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Great Lakes Article:

Mussels will change Glen Lake
B y Chris Olson
Leelanau Enterprise
April 15, 2004

Until last year, it was thought that the Glen lakes had escaped the fate of other inland lakes in Leelanau County and most of the lakes in Michigan. It had no zebra mussels.

That’s no longer true.

The zebra mussel, a non-native species that has slowly spread throughout the Great Lakes basin, is fast becoming a part of the food chain in Big Glen and Little Glen lakes.

Golf balls with zebra mussels on them were found last year by members of the Glen Lake Lake Association in Fisher and Little Glen lakes. The arrival of zebras was later confirmed by the staff of the Leelanau Conservancy Watershed Council, which monitors water quality in Lake Leelanau, Glen lakes, Cedar Lake, Lime Lake and Little Traverse Lake.

Tim Keilty, water quality specialist with the Conservancy, estimates that zebras had been present in the lake for about a year. He said the existence of the mussels was already established in all other large inland lakes in Leelanau County.

Keilty and the watershed staff are working on ways to control zebra mussels—or at least monitor them—once established in a body of water.

Glen Lake was the last lake in Leelanau to be infected largely due to the efforts of the Glen Lake Lake Association.

Ed Rickers, a member of the association, said the group has maintained an active program to keep invasive species such as the zebra mussel and the Eurasian watermilfoil plant out of Glen Lake. From spring into fall, two volunteers were posted at the Michigan Department of Natural Resources boat launch off Day Forest Rd.—some times for 12 hours straight. They helped to wash down boats and trailers before allowing them to launch, and warned boat owners about the spread of invasive species.

But as it has throughout Michigan, zebra mussels found their way into the lakes, likely attached to the underside of a boat or motor well.

According to Mark Breederland, Michigan Sea Grant Extension Agent with the Grand Traverse Michigan State University Extension Office, zebra mussels can live for several days out of the water in cool, humid conditions.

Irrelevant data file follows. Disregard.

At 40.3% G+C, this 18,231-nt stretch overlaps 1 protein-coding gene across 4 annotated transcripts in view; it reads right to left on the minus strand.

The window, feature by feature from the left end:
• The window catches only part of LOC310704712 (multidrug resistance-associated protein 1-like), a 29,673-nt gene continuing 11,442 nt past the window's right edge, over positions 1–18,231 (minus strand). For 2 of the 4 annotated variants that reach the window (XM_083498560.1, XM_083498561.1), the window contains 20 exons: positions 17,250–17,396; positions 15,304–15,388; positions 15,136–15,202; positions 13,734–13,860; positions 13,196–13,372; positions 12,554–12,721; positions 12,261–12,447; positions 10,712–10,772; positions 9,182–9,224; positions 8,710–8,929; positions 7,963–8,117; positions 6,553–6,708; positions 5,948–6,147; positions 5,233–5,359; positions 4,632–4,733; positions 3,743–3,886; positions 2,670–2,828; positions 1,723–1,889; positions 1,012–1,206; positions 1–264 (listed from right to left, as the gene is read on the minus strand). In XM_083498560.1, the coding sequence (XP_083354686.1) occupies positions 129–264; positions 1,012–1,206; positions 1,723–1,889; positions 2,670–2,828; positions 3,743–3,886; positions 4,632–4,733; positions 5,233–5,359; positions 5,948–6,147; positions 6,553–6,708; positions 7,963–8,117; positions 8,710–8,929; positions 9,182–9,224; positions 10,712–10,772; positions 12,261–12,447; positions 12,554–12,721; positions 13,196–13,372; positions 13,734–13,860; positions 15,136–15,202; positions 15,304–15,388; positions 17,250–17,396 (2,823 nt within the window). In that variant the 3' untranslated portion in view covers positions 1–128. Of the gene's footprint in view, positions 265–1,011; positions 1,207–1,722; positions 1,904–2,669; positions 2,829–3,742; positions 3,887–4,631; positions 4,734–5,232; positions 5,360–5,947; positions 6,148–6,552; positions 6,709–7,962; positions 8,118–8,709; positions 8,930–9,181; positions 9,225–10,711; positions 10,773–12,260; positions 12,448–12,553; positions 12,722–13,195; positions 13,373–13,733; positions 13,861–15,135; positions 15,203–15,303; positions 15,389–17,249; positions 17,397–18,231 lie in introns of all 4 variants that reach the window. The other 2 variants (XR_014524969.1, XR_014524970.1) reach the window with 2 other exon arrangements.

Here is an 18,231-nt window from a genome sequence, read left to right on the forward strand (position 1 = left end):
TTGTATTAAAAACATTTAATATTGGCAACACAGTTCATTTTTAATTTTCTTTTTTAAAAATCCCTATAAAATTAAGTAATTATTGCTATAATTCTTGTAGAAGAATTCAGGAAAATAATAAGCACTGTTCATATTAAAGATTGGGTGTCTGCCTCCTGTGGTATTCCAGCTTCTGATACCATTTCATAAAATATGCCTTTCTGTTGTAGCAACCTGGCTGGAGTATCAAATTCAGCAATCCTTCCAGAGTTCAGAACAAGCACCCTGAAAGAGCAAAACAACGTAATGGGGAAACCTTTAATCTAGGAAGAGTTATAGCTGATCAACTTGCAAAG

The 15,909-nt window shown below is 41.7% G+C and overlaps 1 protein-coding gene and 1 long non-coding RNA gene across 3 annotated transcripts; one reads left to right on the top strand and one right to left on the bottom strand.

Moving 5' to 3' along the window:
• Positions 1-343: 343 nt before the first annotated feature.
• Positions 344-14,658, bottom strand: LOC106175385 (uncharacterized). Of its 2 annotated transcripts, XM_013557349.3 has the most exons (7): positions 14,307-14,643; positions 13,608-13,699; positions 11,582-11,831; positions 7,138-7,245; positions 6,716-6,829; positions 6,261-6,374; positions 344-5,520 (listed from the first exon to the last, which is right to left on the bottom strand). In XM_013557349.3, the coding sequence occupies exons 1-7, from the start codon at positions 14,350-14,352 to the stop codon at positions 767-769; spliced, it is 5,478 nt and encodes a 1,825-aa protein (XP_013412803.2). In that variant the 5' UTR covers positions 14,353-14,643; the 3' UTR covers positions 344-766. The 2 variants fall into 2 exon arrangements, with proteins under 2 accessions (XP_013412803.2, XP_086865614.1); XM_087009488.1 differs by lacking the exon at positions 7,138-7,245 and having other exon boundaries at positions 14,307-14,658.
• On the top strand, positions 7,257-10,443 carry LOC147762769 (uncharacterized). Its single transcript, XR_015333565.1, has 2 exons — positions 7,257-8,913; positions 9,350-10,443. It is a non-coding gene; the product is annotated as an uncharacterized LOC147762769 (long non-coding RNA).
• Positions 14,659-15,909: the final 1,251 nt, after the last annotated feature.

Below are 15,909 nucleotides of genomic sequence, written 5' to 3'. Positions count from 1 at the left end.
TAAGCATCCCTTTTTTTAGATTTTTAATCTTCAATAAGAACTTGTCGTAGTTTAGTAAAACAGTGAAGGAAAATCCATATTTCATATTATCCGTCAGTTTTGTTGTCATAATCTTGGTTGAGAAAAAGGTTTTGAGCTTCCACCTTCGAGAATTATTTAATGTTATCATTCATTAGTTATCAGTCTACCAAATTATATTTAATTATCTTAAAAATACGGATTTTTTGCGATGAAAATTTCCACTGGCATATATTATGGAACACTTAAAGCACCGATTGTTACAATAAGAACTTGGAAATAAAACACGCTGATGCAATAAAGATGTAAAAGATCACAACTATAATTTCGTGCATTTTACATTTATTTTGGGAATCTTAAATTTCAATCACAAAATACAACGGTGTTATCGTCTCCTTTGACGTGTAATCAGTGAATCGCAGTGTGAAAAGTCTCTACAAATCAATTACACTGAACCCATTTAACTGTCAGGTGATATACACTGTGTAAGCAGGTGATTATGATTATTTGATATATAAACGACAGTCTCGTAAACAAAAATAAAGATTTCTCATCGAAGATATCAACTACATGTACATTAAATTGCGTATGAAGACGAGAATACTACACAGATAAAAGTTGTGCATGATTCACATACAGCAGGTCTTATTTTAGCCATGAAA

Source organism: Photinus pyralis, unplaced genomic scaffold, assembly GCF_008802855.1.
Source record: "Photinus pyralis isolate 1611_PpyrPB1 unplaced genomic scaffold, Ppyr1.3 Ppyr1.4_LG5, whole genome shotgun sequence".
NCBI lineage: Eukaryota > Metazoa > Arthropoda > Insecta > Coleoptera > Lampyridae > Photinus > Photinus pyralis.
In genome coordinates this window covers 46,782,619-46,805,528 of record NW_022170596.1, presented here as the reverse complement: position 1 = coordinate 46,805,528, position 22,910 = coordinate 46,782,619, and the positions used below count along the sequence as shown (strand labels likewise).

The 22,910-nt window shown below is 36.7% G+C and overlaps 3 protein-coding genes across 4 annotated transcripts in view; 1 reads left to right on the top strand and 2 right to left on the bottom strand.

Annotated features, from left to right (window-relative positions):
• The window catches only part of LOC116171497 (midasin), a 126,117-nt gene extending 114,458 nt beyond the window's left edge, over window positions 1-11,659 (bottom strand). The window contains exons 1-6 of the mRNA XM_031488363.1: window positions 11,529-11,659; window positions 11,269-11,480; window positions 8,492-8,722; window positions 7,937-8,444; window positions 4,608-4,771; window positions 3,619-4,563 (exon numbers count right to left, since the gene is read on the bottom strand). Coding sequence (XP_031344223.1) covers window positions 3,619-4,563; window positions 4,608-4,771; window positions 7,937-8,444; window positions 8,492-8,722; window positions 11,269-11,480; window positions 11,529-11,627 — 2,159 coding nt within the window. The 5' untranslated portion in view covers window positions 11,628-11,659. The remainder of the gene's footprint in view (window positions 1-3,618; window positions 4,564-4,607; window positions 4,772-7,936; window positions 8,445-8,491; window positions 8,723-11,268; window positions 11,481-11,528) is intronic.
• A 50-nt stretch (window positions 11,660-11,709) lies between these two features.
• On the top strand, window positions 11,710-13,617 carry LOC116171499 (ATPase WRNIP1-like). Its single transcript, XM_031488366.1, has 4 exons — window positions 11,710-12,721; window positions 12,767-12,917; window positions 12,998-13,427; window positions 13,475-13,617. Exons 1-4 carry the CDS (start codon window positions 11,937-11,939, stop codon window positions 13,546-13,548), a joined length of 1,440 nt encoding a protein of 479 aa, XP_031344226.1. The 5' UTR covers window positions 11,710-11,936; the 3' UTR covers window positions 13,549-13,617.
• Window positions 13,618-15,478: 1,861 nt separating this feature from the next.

“Unfortunately once the zebra mussels are established in a body of water, they will continue to grow in colonies based on the availability food,” he said. Breederland said there is no known way to turn back the clock on mussels once in infected lakes.

The mussels feed on tiny, living particles in water. On the positive side, they have a tendency to increase water clarity.

But their long-term effect on a lakes’ food chain has yet to be fully determined.

“Eventually once the colonies are built up, the zebra mussels will become a food source for other fish. Yellow perch in particular seem to feed on them, so you could see an increase in that population,” he said.

The mussels will have a nuisance impact on humans, including clogging up water intake pipes and covering the lake bottom with their sharp shells.

“The basic message is things will change, but the fishery won’t be decimated,” Breederland said. “Is it a good thing? No. After all, this is a non-native, invasive species, and they were never intended to be in this part of the world.”

The round goby fish, another invasive species, is also gaining attention. While the small fish have not moved into area inland lakes, Breederland said they are becoming more common in Grand Traverse Bay.

“They have started into some of the larger downstate rivers, especially in the Flint area. They spread fast and eat other fish eggs. They could have a big impact if they get established in inland lakes around here,” he said.

This information is posted for nonprofit educational purposes, in accordance with U.S. Code Title 17, Chapter 1,Sec. 107 copyright laws.

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